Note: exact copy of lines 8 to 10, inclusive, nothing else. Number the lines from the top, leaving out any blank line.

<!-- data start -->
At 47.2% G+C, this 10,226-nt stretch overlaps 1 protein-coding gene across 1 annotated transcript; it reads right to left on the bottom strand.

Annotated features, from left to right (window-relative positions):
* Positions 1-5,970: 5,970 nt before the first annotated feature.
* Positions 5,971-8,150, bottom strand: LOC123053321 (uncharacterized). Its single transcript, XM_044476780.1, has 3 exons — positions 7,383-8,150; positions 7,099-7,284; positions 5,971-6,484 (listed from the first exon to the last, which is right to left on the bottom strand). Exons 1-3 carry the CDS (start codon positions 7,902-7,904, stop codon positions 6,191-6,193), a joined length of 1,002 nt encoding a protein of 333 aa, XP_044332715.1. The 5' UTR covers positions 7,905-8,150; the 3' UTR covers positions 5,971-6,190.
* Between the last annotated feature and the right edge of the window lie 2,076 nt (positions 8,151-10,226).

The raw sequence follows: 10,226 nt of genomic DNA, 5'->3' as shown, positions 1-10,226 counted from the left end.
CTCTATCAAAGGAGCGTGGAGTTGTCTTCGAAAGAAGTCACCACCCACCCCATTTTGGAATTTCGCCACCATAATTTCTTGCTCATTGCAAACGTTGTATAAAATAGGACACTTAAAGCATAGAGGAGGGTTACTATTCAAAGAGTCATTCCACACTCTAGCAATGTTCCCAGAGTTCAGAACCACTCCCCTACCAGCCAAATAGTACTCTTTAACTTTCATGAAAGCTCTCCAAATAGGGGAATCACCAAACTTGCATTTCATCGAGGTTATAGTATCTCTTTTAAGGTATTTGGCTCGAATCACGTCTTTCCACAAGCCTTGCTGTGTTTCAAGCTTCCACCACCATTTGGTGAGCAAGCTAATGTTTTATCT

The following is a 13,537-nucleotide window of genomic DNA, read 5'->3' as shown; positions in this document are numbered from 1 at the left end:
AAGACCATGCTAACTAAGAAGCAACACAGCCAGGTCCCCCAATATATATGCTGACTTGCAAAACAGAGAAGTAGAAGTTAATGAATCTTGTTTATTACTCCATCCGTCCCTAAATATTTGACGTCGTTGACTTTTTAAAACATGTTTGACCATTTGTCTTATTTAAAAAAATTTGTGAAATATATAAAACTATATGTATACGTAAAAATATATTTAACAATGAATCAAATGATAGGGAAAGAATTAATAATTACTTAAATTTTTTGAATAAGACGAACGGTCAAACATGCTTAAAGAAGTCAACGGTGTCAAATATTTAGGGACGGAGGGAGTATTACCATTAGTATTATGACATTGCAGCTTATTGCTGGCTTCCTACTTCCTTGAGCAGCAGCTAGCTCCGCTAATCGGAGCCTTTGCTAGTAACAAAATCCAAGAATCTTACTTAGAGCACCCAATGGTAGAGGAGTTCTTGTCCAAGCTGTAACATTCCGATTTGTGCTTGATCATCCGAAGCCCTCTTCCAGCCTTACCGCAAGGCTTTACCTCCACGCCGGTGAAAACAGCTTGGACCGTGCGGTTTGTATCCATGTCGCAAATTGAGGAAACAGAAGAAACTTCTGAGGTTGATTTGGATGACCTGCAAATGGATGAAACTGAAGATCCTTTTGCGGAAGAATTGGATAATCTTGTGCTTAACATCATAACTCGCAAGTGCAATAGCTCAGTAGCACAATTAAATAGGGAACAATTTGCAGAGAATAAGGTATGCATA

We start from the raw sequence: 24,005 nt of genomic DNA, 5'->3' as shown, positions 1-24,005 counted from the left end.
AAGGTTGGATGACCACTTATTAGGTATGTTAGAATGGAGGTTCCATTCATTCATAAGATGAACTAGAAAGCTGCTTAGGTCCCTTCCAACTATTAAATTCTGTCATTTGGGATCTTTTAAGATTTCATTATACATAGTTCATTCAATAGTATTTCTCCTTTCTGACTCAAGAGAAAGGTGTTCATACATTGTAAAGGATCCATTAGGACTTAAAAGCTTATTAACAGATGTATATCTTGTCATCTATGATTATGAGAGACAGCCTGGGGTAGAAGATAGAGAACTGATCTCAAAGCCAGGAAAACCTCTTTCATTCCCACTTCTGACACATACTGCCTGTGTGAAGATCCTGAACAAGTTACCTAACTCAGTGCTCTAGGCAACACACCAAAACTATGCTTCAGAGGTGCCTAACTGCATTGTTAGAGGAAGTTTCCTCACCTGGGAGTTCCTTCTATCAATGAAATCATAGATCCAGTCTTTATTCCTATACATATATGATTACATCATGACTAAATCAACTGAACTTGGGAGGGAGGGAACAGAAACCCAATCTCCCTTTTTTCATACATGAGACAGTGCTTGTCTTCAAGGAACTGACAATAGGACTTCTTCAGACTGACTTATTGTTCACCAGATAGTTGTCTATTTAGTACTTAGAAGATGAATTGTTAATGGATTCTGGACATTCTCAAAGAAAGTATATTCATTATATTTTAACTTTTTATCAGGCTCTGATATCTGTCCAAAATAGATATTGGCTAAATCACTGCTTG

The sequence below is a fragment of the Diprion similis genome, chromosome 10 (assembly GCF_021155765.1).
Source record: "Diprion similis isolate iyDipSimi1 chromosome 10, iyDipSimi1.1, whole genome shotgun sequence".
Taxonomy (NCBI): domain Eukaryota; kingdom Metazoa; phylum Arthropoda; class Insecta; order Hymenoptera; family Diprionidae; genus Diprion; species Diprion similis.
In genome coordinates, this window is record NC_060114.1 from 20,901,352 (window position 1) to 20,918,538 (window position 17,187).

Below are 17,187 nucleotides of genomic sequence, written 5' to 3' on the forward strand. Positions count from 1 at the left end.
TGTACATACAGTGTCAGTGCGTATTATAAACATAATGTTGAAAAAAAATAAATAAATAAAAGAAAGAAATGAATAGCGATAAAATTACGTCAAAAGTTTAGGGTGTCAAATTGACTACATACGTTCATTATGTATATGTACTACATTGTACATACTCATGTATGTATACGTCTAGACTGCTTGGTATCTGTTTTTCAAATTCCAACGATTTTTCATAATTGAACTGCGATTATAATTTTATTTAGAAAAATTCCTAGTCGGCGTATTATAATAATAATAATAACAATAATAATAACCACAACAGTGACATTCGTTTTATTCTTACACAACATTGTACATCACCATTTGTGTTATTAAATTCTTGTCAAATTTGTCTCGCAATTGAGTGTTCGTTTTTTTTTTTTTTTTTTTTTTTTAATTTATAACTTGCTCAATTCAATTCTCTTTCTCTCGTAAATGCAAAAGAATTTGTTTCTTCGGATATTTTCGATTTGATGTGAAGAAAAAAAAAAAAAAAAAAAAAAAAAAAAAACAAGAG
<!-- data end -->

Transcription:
The following is a 13,537-nucleotide window of genomic DNA, read 5'->3' as shown; positions in this document are numbered from 1 at the left end:
AAGACCATGCTAACTAAGAAGCAACACAGCCAGGTCCCCCAATATATATGCTGACTTGCAAAACAGAGAAGTAGAAGTTAATGAATCTTGTTTATTACTCCATCCGTCCCTAAATATTTGACGTCGTTGACTTTTTAAAACATGTTTGACCATTTGTCTTATTTAAAAAAATTTGTGAAATATATAAAACTATATGTATACGTAAAAATATATTTAACAATGAATCAAATGATAGGGAAAGAATTAATAATTACTTAAATTTTTTGAATAAGACGAACGGTCAAACATGCTTAAAGAAGTCAACGGTGTCAAATATTTAGGGACGGAGGGAGTATTACCATTAGTATTATGACATTGCAGCTTATTGCTGGCTTCCTACTTCCTTGAGCAGCAGCTAGCTCCGCTAATCGGAGCCTTTGCTAGTAACAAAATCCAAGAATCTTACTTAGAGCACCCAATGGTAGAGGAGTTCTTGTCCAAGCTGTAACATTCCGATTTGTGCTTGATCATCCGAAGCCCTCTTCCAGCCTTACCGCAAGGCTTTACCTCCACGCCGGTGAAAACAGCTTGGACCGTGCGGTTTGTATCCATGTCGCAAATTGAGGAAACAGAAGAAACTTCTGAGGTTGATTTGGATGACCTGCAAATGGATGAAACTGAAGATCCTTTTGCGGAAGAATTGGATAATCTTGTGCTTAACATCATAACTCGCAAGTGCAATAGCTCAGTAGCACAATTAAATAGGGAACAATTTGCAGAGAATAAGGTATGCATA

We start from the raw sequence: 24,005 nt of genomic DNA, 5'->3' as shown, positions 1-24,005 counted from the left end.